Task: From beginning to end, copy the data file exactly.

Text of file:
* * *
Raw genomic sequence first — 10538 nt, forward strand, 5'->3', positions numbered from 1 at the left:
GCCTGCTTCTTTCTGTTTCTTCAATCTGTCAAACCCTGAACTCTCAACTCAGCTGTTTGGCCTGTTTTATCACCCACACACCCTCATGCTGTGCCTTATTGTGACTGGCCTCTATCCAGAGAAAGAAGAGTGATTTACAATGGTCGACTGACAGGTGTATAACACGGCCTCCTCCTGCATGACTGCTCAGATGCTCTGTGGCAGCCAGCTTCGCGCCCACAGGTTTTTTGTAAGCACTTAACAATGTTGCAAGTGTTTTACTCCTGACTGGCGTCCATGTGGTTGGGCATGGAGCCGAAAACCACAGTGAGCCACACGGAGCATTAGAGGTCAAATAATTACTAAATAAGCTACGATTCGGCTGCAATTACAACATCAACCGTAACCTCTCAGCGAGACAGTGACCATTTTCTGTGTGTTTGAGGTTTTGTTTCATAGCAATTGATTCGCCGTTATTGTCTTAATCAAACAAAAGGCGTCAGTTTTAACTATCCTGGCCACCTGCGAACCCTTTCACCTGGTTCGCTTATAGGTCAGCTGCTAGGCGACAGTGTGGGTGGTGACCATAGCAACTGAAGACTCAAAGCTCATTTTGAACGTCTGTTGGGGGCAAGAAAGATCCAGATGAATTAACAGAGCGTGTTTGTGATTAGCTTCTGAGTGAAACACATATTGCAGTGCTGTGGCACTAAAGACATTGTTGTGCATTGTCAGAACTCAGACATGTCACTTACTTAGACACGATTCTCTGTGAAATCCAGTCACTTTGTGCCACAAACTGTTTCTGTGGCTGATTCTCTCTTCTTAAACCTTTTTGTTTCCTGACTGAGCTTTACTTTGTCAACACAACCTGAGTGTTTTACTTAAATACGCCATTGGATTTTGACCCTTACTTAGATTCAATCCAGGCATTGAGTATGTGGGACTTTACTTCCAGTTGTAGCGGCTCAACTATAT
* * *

Raw genomic sequence first — 10538 nt, forward strand, 5'->3', positions numbered from 1 at the left:
GCCTGCTTCTTTCTGTTTCTTCAATCTGTCAAACCCTGAACTCTCAACTCAGCTGTTTGGCCTGTTTTATCACCCACACACCCTCATGCTGTGCCTTATTGTGACTGGCCTCTATCCAGAGAAAGAAGAGTGATTTACAATGGTCGACTGACAGGTGTATAACACGGCCTCCTCCTGCATGACTGCTCAGATGCTCTGTGGCAGCCAGCTTCGCGCCCACAGGTTTTTTGTAAGCACTTAACAATGTTGCAAGTGTTTTACTCCTGACTGGCGTCCATGTGGTTGGGCATGGAGCCGAAAACCACAGTGAGCCACACGGAGCATTAGAGGTCAAATAATTACTAAATAAGCTACGATTCGGCTGCAATTACAACATCAACCGTAACCTCTCAGCGAGACAGTGACCATTTTCTGTGTGTTTGAGGTTTTGTTTCATAGCAATTGATTCGCCGTTATTGTCTTAATCAAACAAAAGGCGTCAGTTTTAACTATCCTGGCCACCTGCGAACCCTTTCACCTGGTTCGCTTATAGGTCAGCTGCTAGGCGACAGTGTGGGTGGTGACCATAGCAACTGAAGACTCAAAGCTCATTTTGAACGTCTGTTGGGGGCAAGAAAGATCCAGATGAATTAACAGAGCGTGTTTGTGATTAGCTTCTGAGTGAAACACATATTGCAGTGCTGTGGCACTAAAGACATTGTTGTGCATTGTCAGAACTCAGACATGTCACTTACTTAGACACGATTCTCTGTGAAATCCAGTCACTTTGTGCCACAAACTGTTTCTGTGGCTGATTCTCTCTTCTTAAACCTTTTTGTTTCCTGACTGAGCTTTACTTTGTCAACACAACCTGAGTGTTTTACTTAAATACGCCATTGGATTTTGACCCTTACTTAGATTCAATCCAGGCATTGAGTATGTGGGACTTTACTTCCAGTTGTAGCGGCTCAACTATAT